But that does not mean that scrapping every old car is a good idea. Even a 10-year-old Renault Clio or Volkswagen Polo will have plenty of life left in it, and its carbon dioxide emissions will not be so radically awful compared to its newer cousin. The marginal gain in CO2 and other noxious emissions might well not outweigh the additional rape of the earth's resources and the energy expended in the manufacture of a new vehicle. It might – if the old banger were a terrible gas guzzler, but then again there is nothing in principle to prevent scrappage money being used to get another few thousand off the price of a new gas guzzler, a Porsche SUV, say, while you scrap a more green older car. True, not many Porsche drivers knock about in decade-old crocks, but the point stands in the case of, say, an old Ford Ka against a new Mondeo.

Crucially, scrappage schemes usually place no premium on how fuel- efficient and clean the new car will be, against the old car to be scrapped – badly undermining the green credentials of the idea.

The King review sounded a strong warning on this point: "In practice, purchase decisions suggest that consumers take a short-term view when weighing up vehicle purchase costs. Future cost savings from fuel-efficiency are discounted heavily at the time of buying a new car, and consumers report that they would require large financial benefits before switching to a smaller car or a car with a smaller engine."

The £1bn we may spend on scrappage would, in the long term, probably be better directed at green research and development, where the UK lags behind.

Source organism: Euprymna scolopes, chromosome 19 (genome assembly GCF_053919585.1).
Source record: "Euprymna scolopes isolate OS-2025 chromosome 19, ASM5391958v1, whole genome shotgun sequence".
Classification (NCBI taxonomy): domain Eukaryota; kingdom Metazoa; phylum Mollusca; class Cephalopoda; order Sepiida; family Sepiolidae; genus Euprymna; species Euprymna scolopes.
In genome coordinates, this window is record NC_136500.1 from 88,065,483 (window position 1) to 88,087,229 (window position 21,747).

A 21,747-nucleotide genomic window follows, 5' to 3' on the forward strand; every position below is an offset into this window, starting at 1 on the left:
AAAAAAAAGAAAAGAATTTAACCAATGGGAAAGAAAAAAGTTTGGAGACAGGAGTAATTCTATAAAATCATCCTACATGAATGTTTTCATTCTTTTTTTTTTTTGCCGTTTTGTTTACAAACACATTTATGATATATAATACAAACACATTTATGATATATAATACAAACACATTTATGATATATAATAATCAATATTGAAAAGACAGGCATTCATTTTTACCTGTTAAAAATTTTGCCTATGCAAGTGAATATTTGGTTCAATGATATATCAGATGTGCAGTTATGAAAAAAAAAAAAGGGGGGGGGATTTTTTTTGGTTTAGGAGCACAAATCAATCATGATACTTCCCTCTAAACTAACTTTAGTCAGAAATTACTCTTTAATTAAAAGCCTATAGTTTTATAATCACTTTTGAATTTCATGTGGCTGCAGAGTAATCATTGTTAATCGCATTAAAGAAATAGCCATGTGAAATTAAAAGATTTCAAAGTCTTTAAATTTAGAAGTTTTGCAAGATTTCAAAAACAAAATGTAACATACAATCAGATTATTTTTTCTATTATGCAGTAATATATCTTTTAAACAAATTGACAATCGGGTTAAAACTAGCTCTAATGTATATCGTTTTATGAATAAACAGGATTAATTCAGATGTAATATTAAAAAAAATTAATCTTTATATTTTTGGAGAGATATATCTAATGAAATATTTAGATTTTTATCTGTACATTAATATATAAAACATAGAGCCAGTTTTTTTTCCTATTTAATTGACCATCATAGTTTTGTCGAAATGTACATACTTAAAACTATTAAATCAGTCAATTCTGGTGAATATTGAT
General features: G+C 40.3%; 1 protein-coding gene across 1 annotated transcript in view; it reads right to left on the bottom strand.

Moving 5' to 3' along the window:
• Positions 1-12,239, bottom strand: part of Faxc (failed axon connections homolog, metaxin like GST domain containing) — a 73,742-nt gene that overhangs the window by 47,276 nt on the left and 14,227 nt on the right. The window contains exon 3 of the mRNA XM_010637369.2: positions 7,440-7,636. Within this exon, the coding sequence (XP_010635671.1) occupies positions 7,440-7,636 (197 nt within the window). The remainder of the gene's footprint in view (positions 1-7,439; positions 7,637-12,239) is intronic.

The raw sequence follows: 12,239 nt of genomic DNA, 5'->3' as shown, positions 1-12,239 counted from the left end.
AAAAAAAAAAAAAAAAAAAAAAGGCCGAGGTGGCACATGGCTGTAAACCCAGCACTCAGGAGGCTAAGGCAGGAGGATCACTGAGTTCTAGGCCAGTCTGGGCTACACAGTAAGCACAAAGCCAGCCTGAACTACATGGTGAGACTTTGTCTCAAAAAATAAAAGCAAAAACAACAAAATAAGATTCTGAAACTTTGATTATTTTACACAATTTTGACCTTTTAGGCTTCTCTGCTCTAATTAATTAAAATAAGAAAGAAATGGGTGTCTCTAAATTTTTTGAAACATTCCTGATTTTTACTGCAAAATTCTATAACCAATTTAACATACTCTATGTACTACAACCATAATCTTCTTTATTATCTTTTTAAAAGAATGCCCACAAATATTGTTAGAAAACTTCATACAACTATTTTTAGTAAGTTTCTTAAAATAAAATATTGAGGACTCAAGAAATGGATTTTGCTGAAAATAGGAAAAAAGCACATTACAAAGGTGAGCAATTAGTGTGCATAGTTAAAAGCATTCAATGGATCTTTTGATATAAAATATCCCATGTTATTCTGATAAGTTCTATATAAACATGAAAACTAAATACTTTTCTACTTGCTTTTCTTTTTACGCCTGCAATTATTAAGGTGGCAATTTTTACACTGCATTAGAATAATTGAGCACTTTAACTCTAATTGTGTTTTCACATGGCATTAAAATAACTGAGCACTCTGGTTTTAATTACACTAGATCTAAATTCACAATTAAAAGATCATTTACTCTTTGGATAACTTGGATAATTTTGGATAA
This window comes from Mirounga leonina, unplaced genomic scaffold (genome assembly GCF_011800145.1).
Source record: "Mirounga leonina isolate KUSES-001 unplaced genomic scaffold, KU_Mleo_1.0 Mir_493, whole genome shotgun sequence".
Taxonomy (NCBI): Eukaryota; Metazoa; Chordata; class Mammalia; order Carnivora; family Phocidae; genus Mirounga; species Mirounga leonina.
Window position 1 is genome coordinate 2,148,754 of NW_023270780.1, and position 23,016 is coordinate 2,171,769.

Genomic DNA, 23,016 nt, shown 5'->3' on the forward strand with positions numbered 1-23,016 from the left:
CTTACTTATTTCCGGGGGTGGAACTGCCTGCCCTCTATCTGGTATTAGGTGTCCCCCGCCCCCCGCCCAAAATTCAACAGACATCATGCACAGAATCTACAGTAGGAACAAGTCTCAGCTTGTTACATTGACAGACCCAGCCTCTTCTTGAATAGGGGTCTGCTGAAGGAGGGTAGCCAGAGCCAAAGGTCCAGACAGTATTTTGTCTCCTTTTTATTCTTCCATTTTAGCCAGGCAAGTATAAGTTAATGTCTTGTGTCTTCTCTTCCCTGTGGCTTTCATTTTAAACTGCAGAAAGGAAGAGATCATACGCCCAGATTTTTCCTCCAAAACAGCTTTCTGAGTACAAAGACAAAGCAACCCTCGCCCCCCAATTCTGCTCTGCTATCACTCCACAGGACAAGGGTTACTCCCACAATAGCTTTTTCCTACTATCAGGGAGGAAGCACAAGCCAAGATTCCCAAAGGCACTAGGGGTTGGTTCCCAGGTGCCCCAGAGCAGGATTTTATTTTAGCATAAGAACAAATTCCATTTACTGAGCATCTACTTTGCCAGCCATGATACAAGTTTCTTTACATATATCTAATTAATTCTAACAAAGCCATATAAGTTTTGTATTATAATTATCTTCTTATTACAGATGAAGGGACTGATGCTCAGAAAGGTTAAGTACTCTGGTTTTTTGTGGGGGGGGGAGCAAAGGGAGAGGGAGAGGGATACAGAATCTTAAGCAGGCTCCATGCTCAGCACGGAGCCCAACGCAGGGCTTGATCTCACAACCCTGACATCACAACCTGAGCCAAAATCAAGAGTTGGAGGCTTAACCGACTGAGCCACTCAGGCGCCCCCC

That hypothetical Porsche buyer also raises another uncomfortable truth about scrappage – that it will have to carry the "dead weight" of people who were going to change their car anyway, many of whom are undeserving of such a big subsidy, and who will be given no special incentive to downsize or go green. To that must be added an additional dead weight of people who might now speculatively buy a decade-old £200 banger with a view to cashing in on the scheme, if the rules are lax. The used-car market is, after all, legendarily full of crafty entrepreneurs. And we don't want harmless old classics to be victims of the scheme. The Treasury had better make its scheme pretty tight if it is not to suffer the law of unintended consequences.

Then again, this Government's attitude towards the indigenous car industry has always been marked out by naivety. Exactly four years ago this week, our last indigenous volume manufacturer, MG Rover, collapsed, and most of Longbridge is now being turned into a retail park, as if we needed any more of them. It was a victim, in part, of official indifference to UK manufacturing, not least in public procurement.

There ought to be a word in economics for the antonym of protectionism, a word that transcends "free trade". Perhaps the phrase "foreign first" sums up ministers' attitudes to official purchases.

Inexplicably and indefensibly, we are still awaiting the official Department for Business report into MG Rover. While Lord Mandelson works hard to save Jaguar Land Rover, LDV vans, Vauxhall, perhaps even Honda and Nissan in the UK, there may be lessons to learn from that earlier debacle. Let's hope that a badly targeted scrappage scheme doesn't join the long line of political interventions over the British motor industry.